Millions of passengers were unable to return home as flights were cancelled when an Icelandic volcano erupted in April 2010, leaving the airspace thick with ash.
Denise McDonagh, from Dublin, was left stranded in Portugal for seven days because of the ash cloud.
Ms McDonagh took an action against Ryanair after they refused to pay the €1,129 or £900 costs for accommodation, meals and transport for her time stranded.
But the European Court of Justice has ruled that under EU law, an air carrier must provide care to passengers whose flight has been cancelled due to circumstances such as those following the eruption of the volcano.
"The court responds, first that EU law does not recognise a separate category or 'particularly extraordinary' events, beyond 'extraordinary circumstances', which would lead to the air carrier being exempted from all its obligations under the regulation, including those to provide care," a statement said.
The court ruled the airliner had an obligation to take care of passengers for the time they wait to be rerouted and that if they fail to comply the passenger should be reimbursed for any necessary expenses.
Caroline Curneen of the European Consumer Centre said the ruling is a major victory for airline users.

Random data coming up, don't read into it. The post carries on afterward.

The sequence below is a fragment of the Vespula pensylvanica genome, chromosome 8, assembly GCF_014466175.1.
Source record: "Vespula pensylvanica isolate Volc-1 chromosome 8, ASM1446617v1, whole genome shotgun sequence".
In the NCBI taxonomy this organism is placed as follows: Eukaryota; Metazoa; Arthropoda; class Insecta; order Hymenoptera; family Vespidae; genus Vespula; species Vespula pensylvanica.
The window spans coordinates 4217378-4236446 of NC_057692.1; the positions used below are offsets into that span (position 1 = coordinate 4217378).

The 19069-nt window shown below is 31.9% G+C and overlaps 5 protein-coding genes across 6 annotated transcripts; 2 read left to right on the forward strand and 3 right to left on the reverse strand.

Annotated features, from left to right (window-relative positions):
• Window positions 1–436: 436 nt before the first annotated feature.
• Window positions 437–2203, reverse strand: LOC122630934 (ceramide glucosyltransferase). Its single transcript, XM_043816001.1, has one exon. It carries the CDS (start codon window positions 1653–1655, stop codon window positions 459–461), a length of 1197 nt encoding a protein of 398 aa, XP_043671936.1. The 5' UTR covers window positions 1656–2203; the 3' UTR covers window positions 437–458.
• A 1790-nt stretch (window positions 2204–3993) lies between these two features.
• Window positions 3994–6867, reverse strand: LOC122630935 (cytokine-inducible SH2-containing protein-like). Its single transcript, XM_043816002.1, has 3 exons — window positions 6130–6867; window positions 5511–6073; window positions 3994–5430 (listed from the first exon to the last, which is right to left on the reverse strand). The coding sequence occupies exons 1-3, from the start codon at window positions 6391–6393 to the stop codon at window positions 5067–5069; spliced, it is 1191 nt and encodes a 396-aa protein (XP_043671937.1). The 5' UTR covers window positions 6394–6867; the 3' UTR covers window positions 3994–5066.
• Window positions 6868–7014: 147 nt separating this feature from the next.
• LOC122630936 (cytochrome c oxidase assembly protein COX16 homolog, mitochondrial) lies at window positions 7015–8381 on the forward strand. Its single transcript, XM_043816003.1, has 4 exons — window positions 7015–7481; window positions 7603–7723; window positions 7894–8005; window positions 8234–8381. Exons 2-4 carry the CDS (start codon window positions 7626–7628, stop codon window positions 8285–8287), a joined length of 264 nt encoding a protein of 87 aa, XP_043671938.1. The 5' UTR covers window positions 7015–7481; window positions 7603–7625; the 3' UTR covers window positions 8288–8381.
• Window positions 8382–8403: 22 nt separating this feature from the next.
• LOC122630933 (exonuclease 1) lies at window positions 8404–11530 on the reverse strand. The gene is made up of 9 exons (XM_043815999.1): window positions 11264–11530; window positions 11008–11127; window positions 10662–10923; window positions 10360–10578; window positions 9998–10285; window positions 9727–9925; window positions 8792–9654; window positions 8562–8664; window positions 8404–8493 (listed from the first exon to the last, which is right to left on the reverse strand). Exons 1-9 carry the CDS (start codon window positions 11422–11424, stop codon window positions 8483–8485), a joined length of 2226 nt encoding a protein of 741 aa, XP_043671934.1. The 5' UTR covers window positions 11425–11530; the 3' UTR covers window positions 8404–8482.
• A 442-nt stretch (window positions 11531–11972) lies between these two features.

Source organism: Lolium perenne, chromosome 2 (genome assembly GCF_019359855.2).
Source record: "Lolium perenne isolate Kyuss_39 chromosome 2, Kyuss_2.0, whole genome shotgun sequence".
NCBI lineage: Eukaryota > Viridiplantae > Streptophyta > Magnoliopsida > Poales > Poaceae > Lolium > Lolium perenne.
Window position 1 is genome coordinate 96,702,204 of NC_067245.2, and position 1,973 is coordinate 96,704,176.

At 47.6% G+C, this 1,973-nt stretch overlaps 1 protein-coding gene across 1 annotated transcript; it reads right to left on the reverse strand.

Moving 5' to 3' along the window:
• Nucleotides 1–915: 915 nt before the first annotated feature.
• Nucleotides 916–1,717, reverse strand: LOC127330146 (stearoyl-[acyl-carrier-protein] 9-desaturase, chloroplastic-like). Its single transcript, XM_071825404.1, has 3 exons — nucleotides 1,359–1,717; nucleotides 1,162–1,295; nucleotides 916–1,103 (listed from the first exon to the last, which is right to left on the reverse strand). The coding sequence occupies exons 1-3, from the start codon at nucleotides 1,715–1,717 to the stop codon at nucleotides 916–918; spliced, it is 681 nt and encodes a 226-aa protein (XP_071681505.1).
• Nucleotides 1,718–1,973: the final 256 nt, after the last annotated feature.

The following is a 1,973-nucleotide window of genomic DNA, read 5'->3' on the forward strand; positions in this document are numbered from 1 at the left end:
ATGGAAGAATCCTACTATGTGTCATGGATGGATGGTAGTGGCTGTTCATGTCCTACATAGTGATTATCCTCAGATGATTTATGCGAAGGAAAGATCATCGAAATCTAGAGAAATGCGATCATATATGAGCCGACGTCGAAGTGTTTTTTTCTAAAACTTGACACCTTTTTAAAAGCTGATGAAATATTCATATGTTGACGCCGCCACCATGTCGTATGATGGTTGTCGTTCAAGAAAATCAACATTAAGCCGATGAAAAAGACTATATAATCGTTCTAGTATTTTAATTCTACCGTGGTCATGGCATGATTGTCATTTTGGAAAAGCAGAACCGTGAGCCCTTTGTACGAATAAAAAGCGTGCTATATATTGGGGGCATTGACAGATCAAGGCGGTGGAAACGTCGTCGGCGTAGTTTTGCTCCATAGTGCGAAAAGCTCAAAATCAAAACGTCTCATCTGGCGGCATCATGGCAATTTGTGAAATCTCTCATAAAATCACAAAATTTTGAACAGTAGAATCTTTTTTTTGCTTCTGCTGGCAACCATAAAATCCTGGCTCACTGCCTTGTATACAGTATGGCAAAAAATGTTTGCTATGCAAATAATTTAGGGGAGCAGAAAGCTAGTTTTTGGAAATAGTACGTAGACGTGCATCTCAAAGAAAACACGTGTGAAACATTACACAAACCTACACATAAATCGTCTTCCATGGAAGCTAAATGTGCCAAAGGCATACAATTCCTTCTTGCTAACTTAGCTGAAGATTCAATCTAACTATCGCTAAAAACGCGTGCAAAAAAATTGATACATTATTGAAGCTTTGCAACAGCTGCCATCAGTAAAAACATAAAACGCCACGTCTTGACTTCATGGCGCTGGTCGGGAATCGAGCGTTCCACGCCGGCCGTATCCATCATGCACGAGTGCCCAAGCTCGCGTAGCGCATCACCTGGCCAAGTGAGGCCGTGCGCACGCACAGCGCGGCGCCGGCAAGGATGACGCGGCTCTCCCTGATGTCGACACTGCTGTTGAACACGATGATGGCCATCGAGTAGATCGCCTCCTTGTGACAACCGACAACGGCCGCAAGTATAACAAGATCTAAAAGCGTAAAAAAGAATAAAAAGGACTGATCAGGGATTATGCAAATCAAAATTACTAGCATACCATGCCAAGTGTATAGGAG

"The decision will clarify that the airlines remain responsible for providing care and assistance for their passengers in times of natural disaster and difficult weather conditions," she explained.
"So airlines will be obliged to find hotels and meal vouchers for passengers who are stranded, but if passengers are in a situation where assistance isn't providing they should keep receipts and seek reimbursement from the airline."
Ryanair regrets the decision of the European Court which now allows passengers to claim for flight delays which are clearly and unambiguously outside of an airline's control.
Ryanair has said it paid out €26.1m (£22m) to stranded passengers but it has refused many claims, citing their "excessive" cost.
The court did rule however, that the costs of reimbursing passengers could lead to higher ticket prices.
Gillian Edwards from the Association of British Travel Agents added: "Another thing that has come out of this ruling is that EU is looking into whether there should be a cap on how much food and drink, how much expenses should be covered by the airlines."
Responding to the ruling, Ryanair warned that a hike in ticket prices was likely as airlines were being made the "insurer of last resort" by the ruling.
"When governments closed large swathes of European airspace unnecessarily in response to non-existent 'ash clouds' over Ireland, the UK and continental Europe in 2010, the travel insurance companies escaped liability by claiming it was an 'act of God'," a statement said.
Ryanair boss Michael O'Leary described the decision as "crazy" and compensation culture "running riot".
"Somebody who has paid us fifty quid to travel to the Canaries, who may be stuck there for two weeks, two months, six months, will now sue the airlines and you will have airlines going out of business, and the ones who stay in business will be putting up the air fares to recover these crazy claims," he said.
"You can't expect us to be providing compensation for the world and his mother when we are prevented from flying."